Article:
|Up a level|
If knowledge is to be managed and transferred, it is essential that members of organizations know and agree
on where capabilities reside. Few studies, however, have examined the difficulties of evaluating capabilities
in large firms. This paper reports an in-depth empirical study of capabilities central to knowledge management
efforts in large leading multinational companies. The results show that evaluation of these capabilities is
a complex task. The median interrater correlation for capabilities designated as strategic by top management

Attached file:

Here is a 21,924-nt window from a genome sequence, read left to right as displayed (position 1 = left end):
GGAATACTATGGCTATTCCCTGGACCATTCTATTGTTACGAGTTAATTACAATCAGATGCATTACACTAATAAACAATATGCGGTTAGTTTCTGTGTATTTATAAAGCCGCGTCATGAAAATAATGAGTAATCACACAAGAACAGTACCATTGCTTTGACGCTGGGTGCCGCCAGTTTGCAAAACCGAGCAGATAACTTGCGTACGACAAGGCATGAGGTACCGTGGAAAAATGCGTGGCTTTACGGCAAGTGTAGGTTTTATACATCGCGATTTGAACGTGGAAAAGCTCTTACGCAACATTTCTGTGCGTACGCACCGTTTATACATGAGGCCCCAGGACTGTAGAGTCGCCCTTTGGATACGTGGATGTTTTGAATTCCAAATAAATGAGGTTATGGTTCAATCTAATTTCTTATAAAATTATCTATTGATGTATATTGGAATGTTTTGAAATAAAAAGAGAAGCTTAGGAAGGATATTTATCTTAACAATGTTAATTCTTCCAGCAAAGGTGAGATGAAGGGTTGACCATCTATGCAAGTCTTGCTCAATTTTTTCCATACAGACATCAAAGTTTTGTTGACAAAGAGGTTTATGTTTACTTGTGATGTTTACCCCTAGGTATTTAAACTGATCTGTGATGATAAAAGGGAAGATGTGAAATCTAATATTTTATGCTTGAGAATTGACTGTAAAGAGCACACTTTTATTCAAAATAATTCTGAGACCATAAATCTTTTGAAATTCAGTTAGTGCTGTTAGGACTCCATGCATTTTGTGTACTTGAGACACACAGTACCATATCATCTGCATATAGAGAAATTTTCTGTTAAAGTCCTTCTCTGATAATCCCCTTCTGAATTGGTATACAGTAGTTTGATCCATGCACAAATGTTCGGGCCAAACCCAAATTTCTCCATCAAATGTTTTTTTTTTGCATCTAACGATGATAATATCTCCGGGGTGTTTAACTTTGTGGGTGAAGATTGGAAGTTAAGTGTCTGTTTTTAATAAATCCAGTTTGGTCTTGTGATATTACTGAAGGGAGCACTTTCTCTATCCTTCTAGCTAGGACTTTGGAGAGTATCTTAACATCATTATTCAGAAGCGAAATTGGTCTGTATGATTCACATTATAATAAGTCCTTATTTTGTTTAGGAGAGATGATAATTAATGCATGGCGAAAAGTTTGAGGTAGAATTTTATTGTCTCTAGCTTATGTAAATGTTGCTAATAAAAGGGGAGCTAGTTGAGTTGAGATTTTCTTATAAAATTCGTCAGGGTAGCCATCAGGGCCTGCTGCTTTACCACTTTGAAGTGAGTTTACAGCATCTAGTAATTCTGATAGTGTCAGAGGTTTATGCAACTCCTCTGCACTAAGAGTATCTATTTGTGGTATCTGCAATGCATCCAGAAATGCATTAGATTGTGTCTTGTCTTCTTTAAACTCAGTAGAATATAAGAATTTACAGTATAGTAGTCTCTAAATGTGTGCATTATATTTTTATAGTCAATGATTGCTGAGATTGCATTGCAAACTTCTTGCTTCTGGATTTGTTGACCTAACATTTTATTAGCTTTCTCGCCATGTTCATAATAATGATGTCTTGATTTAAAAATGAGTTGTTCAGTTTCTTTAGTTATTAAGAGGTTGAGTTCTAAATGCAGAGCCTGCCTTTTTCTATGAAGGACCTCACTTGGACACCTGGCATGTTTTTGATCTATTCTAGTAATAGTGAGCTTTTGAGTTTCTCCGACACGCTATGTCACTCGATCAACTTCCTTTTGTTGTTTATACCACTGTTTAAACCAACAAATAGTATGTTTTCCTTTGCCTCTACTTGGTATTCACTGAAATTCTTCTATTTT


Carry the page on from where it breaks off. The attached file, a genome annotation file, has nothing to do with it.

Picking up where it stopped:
is only 0.28. Analysis of the determinants of reliability show that the difference in evaluations is largest for
subsidiaries managers know less about, for younger subsidiaries, and for subsidiaries in less important markets.
The results of our empirical study have important implications for creating, retaining, and transferring
knowledge in organizations.